Changing climate aiding viral infections; health experts call for more surveillance
Extreme weather events like steep rise in temperature, flood and landslides have amplified the threats posed by infectious diseases.
Published: 27th August 2022 06:45 AM | Last Updated: 27th August 2022 06:45 AM | A+A A-
KOCHI: Extreme weather events like steep rise in temperature, flood and landslides have amplified the threats posed by infectious diseases. Citing global studies, experts point out that climate change could be behind the emergence of infectious diseases in Kerala, and have called for increased surveillance.
Unlike earlier times, with the viruses learning to survive high temperatures, it has now become difficult to predict infections and how they affect humans. Also, the loss of habitat due to climate change is forcing animals – carriers of multiple viruses – to move to human settlements, increasing the animal-human interface.
“Viruses are adapting to climate change, especially the rise in temperature due to global warming. Earlier, when the temperature rose during summers, viruses were rendered incapable of infecting humans. With temperature rising, they are mutating and learning to survive. Once they survive, they are able to multiply in the human body, causing infections,” said Dr Anup R Warrier, an infectious diseases expert based in Kochi.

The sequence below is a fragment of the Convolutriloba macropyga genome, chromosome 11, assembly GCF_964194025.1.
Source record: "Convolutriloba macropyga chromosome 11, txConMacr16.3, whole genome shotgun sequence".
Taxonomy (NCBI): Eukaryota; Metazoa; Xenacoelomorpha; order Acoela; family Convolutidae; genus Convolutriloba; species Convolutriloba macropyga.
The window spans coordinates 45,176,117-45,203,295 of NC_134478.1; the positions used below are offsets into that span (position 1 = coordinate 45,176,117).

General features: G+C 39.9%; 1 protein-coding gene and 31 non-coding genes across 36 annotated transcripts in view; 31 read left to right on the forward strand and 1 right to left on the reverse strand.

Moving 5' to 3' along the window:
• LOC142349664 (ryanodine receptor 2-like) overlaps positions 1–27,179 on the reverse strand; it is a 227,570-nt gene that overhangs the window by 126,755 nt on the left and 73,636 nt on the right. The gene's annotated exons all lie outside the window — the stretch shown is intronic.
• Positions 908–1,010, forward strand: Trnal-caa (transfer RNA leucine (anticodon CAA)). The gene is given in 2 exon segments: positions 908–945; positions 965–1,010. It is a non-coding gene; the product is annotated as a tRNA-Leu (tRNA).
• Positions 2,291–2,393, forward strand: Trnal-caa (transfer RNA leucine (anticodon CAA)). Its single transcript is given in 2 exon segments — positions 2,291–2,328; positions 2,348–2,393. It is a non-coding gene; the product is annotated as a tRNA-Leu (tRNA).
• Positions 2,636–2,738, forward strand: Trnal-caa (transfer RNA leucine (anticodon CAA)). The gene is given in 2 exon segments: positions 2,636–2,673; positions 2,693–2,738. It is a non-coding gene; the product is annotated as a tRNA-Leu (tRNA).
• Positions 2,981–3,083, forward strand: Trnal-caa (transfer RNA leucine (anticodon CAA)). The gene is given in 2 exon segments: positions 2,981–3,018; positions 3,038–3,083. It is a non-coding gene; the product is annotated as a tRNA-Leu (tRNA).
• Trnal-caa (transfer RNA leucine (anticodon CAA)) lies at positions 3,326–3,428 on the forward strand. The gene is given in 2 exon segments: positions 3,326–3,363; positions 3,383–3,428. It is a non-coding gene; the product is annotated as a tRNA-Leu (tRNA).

A recent study published by the University of Hawaii highlighted that rising temperatures were the biggest driver of pathogenic diseases, followed by precipitation, flood and drought. “Climate hazards, loss of forest cover or changes in landscape are forcing animals to shift. As a result, the human-animal interface has increased, paving the way for more infections. For years, animals have been carrying several viruses. Since the interaction with the humans was low, it went unnoticed. Now humans are more exposed to viruses being carried by animals,” Dr Anup pointed out.
Emerging infectious diseases affect the humans in three ways. First, when the existing viruses affecting a group increase their area of impact, more people fall sick. Second, when virus-carrying animals move to human settlements, they carry the viruses too, exposing humans to the pathogens. Third, when a virus copes up with high temperature, it can turn into a new variant, causing diseases unknown till now. Also, the recent global studies have predicted that new viruses, like the one causing Covid, will arise.
“For instance, monkey fever (Kyasanur Forest disease) was rare and only affected those who interacted with animals. But monkeys are now forced to move into human settlements, exposing an entire community to infection. Scrub Typhus (tick-bite fever) is another such emerging infectious disease,” said Dr Mahesh P, an epidemiologist based in Thiruvananthapuram.
While the emerging diseases are mostly viral, fungal infections too are becoming a threat, said a health expert. “Though there is no animal-human or human-human transmission involved, controlling the infections is difficult,” he said.